Guilty Feet Got No Rhythm. On a day where Iowa is once left at home for the postseason, a reminder of a man who will never dance again. We'll hope we don't have the same fate as George Michael or his Big Ten equivalent, Northwestern.
Your Selection Sunday Postgame Wrap-Up. Seven Big Ten teams made the field of 68, as expected, but the bigger questions were with the NIT. Obviously, the Hawkeyes didn't make it, but Iowa's not the only team left without a dance partner. Minnesota, thought by some to be a shoo-in for the NIT despite losing nine of its final ten games (and despite the well-reasoned cautionary tweets of some), was left out of the postseason altogether. According to Teddy Greenstein, both Minnesota and Iowa, turned down CBI/CIT invites; a Big Ten team has never accepted an invite to a sub-NIT tournament, and it's doubtful either of those programs wanted to be the first. Northwestern, who entered Big Ten play a legitimate NCAA hopeful, grabbed a #4 seed in the NIT.
Twenty Minutes with Ferentz > Seven Minutes in Heaven. Our friends over at Kegs n' Eggs, as part of their other gig on Kansas City sport talk radio, landed twenty minutes with Kirk Ferentz. He answered questions on oversigning ("I don't really understand it"), Jake Rudock's recruitment ("I don't know if the Orange Bowl victory helped, but it certainly didn't hurt"), Ricky Stanzi's pro prospects ("I think he's just got a tremendous attitude, work ethic, that it's realistic to think he can last in the league for a long time"), and why he never went to the pros ("I think you probably see a bit more growth and development in the players, probably have a better chance to impact their lives a little deeper"), among other topics. There's even a barely-audible Ferentz snort in minute fourteen.
We spend an inordinate amount of time on Iowa football kremlinology and Ferentz's unique brand of coachspeak, but this in particular is odd. Not only is it rare for Ferentz to do an extended radio interview (he's famously resistant to sports talk radio in general and one show in particular), but it's almost unheard of for him to address this many topics from one questioner. He's surprisingly forthcoming, following the pattern from his last press conference, and appears to be in full-on PR mode in the wake of Rhibdogate. Sure, he still plays the old "aw shucks, I'm just Kirk Ferentz" card a bit too much (c'mon, Kirk: You don't understand oversigning?) but it's a far cry from the stonewall performances of this season. A very interesting listen, and well worth the time.
Caring Is Creepy. It's not often that we get into 2012 recruiting this early. It's even rarer that the 2012 class we're talking is the basketball team. Yet it looks like Fran McCaffery has landed his first player of his next class, as an announcement is expected today from Kyle Meyer, a 6'10" center from Alpharetta, GA. As in Georgia. As in Iowa is recruiting basketball players from everywhere. Francis' connections in New York and Dillard's AAU/Nike ties are starting to pay dividends already.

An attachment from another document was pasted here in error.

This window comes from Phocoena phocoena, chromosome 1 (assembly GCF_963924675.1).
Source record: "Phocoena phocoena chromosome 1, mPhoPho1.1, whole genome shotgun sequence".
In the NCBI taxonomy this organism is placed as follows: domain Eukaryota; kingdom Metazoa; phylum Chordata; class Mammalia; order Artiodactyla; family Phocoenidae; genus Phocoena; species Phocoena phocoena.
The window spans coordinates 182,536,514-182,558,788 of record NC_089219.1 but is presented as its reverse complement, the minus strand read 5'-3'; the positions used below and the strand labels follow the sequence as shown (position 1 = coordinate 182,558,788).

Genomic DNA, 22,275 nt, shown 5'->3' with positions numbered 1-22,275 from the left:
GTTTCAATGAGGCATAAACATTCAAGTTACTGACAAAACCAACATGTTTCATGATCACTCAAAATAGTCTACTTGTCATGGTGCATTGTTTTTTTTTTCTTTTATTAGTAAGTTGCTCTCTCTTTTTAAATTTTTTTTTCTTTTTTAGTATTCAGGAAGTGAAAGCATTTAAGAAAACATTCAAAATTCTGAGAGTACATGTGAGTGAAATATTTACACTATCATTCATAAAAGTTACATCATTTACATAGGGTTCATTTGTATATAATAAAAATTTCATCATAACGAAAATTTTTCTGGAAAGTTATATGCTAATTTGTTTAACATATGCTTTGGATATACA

Meyer (3* Rivals, 3* Scout) listed his other two finalists as Clemson and East Carolina, with additional offers from smaller Georgia schools. He weighs just 215 pounds, but gets praise for his ability to run the floor and knock down the mid-range jump shot. Given how Melsahn Basabe has played, I will not question either McCaffery's ability to find big men or his ability to develop them.
THREE POINT SHOTZ
Iowa radio broadcaster Ed Podolak, still recovering from two broken legs, multiple broken ribs, and a bruised lung after being struck by a car while crossing a street three weeks ago, tells Randy Peterson he will return to the broadcast booth this season. In classic Podolak style, he says, "The first day was tough, but today I don't feel any worse than I felt after we played the Oakland Raiders."
Jewel Hampton, dismissed from the team in December, has landed at Southern Illinois. As a transfer from FBS to FCS, he will be available to play this season.
Fran McCaffery tells Rick Brown he expects further improvement next season, especially on offense: "I think we'll have fewer dry spells than we've had this season. At times we overcame it, at times it was more difficult to overcome. But I think that's a function of a couple of things: experience, depth, and then also the pieces you need in terms of shooting." As John Bohnenkamp points out, Iowa's potential improvement will come against a Big Ten devoid of many of its best players from 2010-11.
A Corn Nation writer (Big Ten blog since three months from now!) examines where the best college football players come from, looking at state-by-state numbers of NFL players versus population. The state of Iowa stacks up favorably, with a total number of NFL players 20% higher than their population would suggest. Oddly enough, few of those are former Hawkeyes; none of the two quarterbacks (Kyle Orton and Sage Rosenfels) or the single wideout (Adrian Arrington) attended Iowa, and only five of the offensive players were Hawkeyes.
Ken Pomeroy, writing for Basketball Prospectus, releases his annual log5 analysis of the tournament field. Ohio State comes in first, with a one-in-five chance of winning it all. OMHR Purdue is sixth, with a one-in-twenty chance.
And we haven't really commented on the situation in Japan -- there's not much for us to say that hasn't already been said -- but for those who were wondering, former Iowa basketball players Justin Johnson and Cyrus Tate, both playing professionally in Japan, were unharmed.